The Democratic Republic of the Congo was within reach of what would have been its first democratic and peaceful transition of presidential power since 1960. Unfortunately, after the flawed handling of the country’s December election, this long-sought goal has eluded the Congolese people once again.
In what may appear a positive turn of events, an opposition leader, Felix Tshisekedi, was named the winner of the country’s recent election and sworn in as president. According to the official line, Tshisekedi supposedly defeated Emmanuel Ramazani Shadary, the hand-picked successor of outgoing President Joseph Kabila.
But Tshisekedi most likely did not get the most votes. Most experts believe that a different opposition leader, Martin Fayulu, received upward of 60%. It appears that Tshisekdi, who is the son of a legendary opposition leader, made a deal with Kabila’s regime to pretend that he won the election.
The Kabila regime may not have installed its preferred choice. But the notion that it can simply pick a different candidate is completely unacceptable. Among other things, it means the supposed winner, Tshisekedi, is completely beholden to Kabila and his cronies.
The current moment provides an opportunity to make it plain that the U.S. is not interested in picking up the old playbook.
This charade constitutes yet another tragedy for Congo, the scene of unspeakable tragedies for nearly 150 years. It is almost certain to lead to increased instability within the country and throughout much of Africa.
The United States has a special responsibility to ensure that a legitimate presidential succession takes place in Congo. Sadly, we are falling short.
Beginning in 1960, the U.S. played a key role in repeatedly undoing the will of the Congolese people. After a truly free and fair election that year, the U.S. was complicit in, if not primarily responsible for, the brutal assassination of the winner of that election, Patrice Lumumba.
The U.S. then supported an inexperienced military officer, Joseph Mobutu, as he executed a coup and became absolute ruler using increasingly violent tactics. Washington did not abandon this dictator until after the fall of the Soviet Union.
After decades of war and no peaceful transitions of power, hopes were high that Congo would finally hold a legitimate election in December. It soon became clear that the long-delayed election was not a model exercise.
Kabila and his allies first altered the country’s election laws to allow a candidate who wins a mere plurality of votes to become president. This precluded the possibility of a runoff between the top two contenders, in a country that has a plethora of political parties.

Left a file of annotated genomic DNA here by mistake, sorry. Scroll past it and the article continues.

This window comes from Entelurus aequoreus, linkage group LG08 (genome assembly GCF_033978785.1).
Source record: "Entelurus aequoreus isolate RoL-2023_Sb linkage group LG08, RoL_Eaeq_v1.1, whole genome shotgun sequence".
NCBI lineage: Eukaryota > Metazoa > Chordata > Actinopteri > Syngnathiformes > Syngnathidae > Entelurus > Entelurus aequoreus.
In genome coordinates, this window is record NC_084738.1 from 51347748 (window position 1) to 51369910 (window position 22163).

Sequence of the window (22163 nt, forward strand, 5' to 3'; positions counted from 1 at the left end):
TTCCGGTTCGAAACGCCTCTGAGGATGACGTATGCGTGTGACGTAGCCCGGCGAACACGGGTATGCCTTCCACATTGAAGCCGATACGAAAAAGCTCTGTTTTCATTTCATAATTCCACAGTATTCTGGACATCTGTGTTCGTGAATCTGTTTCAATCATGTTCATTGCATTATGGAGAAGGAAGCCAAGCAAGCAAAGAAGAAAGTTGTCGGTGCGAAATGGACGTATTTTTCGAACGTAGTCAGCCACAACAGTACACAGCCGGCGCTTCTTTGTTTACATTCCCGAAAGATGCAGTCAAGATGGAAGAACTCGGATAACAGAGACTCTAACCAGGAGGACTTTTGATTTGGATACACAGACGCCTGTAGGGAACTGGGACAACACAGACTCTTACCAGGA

Then the regime chose Shadary, a relatively unknown Kabila loyalist, as successor, evidently on the presumption that, one way or another, he could win a plurality in a multi-candidate election. The government also excluded from the ballot two other candidates who had broad national appeal.
Nonetheless, an election was finally held. When the early vote counts started coming in, even the Kabila regime couldn’t pretend that Shadary had done better than third place. The Roman Catholic Church, with its extensive efforts to monitor the election, came to the same conclusion, as did all the exit polls.
The people had clearly chosen a new leader from a non-ruling party in a relatively peaceful election. But, after dithering for a few days, the government declared Tshishikedi, the apparent second-place finisher, as winner.
The U.S. had been pushing for fair elections in Congo for many years. In early January, the State Department issued a statement calling for the will of the voters to be respected and warning that those who undermine the democratic process “may find themselves not welcome in the United States and cut off from the U.S. financial system.”
Then, in a strange reversal, the State Department issued a different statement a few weeks later, delivering the exact opposite message from the one that Congolese voters desperately need. It welcomed the certification of Tshishikedi and lamely “encouraged” him to address reported election irregularities.
This is a terrible wrong turn. The U.S. should have made concerted efforts to resolve Congo’s election crisis. At a minimum, Congress should urge the Trump administration, as Rep. Chris Smith (R-N.J.) recently suggested, “to apply visa denials, sanctions and other tools against those complicit in election fraud.”
The history of the U.S. in Congo is a powerful reminder of just how wrong things go when Africa is treated as a venue for great power competition where political legitimacy is irrelevant, a discredited idea that the Trump administration seems puzzlingly eager to revisit.
The current moment provides an opportunity to make it plain that the U.S. is not interested in picking up the old playbook. Control of Congo’s future belongs in the hands of the Congolese people — not with favored elites, not with external powers, not even with the African leaders now offering their congratulations to Tshishekedi.
Rarely has the will of the Congolese people been expressed so clearly. Whether the mechanism is a recount, or an admission from the Congolese electoral commission that it reported the wrong results, the U.S. must use its influence not to dictate outcomes, but to insist on the outcome that the voters already chose.
Russ Feingold was special envoy to the Great Lakes Region of Africa from July 2013 to March 2015. He was previously chairman of the U.S. Senate Subcommittee on African Affairs.